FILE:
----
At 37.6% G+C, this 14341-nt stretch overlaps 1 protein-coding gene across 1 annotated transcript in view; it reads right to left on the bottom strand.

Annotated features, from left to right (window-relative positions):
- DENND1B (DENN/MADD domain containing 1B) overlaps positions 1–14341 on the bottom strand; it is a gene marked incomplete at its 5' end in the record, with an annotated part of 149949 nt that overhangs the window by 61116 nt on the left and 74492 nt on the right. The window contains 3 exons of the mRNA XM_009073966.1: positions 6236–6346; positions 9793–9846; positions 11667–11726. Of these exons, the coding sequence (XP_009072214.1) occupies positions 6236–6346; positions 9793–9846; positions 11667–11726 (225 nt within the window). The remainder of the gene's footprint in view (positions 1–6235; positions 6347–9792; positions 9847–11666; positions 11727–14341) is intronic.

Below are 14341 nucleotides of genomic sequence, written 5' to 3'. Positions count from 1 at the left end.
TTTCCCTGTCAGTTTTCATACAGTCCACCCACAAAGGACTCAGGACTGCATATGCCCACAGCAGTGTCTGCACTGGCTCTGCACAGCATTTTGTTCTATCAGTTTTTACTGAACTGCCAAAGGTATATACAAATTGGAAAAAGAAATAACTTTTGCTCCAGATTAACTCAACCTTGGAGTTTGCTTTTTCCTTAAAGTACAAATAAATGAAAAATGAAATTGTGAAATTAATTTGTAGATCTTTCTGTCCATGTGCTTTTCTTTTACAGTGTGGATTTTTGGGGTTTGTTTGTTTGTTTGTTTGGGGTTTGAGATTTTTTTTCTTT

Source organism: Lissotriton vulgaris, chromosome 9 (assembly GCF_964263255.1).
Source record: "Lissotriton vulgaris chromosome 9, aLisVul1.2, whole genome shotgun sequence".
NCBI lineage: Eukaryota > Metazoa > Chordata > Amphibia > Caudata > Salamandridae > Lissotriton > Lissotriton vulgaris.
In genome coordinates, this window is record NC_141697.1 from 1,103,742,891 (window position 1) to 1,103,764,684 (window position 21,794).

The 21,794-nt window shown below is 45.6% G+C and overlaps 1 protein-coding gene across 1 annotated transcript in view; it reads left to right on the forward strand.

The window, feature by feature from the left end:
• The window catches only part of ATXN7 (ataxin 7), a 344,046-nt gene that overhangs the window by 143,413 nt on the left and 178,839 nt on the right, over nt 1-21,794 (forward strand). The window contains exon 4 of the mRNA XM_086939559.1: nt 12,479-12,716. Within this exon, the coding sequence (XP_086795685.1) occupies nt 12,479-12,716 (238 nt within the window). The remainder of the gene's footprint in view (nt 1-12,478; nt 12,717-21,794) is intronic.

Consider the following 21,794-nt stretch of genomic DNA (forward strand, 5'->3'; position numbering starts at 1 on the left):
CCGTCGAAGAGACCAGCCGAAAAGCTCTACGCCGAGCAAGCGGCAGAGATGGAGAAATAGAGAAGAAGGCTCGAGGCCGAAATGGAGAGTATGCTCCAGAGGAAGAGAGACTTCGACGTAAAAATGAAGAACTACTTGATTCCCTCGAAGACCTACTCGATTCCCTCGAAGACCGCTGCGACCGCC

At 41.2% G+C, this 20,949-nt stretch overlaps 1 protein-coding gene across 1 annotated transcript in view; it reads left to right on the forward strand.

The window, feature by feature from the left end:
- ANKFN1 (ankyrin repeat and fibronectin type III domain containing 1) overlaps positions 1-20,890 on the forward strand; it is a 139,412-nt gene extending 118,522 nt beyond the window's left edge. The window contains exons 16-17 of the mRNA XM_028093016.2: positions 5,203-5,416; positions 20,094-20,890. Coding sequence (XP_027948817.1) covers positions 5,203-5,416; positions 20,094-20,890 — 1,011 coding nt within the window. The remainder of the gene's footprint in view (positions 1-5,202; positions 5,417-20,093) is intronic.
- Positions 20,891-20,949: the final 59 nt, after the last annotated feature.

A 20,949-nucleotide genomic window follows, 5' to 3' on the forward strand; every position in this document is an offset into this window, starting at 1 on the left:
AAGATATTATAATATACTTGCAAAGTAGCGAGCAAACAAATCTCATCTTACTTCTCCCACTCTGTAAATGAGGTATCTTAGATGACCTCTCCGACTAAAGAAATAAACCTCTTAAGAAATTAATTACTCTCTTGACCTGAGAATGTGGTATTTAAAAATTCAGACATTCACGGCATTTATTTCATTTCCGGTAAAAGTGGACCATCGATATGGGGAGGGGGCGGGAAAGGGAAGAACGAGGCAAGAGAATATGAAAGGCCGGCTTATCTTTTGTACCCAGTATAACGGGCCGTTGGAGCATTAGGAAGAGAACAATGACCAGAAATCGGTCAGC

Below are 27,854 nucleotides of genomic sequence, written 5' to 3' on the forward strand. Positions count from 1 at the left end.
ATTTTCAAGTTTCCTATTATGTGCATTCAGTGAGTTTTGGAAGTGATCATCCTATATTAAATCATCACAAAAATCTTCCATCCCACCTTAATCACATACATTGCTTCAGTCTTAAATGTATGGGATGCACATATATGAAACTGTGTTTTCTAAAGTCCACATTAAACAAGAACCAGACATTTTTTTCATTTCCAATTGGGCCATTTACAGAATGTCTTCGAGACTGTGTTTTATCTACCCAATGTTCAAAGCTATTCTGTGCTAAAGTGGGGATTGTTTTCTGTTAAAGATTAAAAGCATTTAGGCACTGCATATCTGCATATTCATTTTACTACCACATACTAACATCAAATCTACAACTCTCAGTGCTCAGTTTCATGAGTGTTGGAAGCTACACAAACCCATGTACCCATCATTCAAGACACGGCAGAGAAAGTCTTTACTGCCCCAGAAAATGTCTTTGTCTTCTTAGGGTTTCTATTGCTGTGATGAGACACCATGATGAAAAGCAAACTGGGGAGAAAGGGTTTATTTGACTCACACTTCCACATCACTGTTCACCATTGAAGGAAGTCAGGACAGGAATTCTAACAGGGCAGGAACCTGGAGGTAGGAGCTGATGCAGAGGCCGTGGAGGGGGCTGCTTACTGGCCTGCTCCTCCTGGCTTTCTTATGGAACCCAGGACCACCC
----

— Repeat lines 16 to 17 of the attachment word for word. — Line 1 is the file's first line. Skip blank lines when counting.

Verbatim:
The window, feature by feature from the left end:
- ANKFN1 (ankyrin repeat and fibronectin type III domain containing 1) overlaps positions 1-20,890 on the forward strand; it is a 139,412-nt gene extending 118,522 nt beyond the window's left edge. The window contains exons 16-17 of the mRNA XM_028093016.2: positions 5,203-5,416; positions 20,094-20,890. Coding sequence (XP_027948817.1) covers positions 5,203-5,416; positions 20,094-20,890 — 1,011 coding nt within the window. The remainder of the gene's footprint in view (positions 1-5,202; positions 5,417-20,093) is intronic.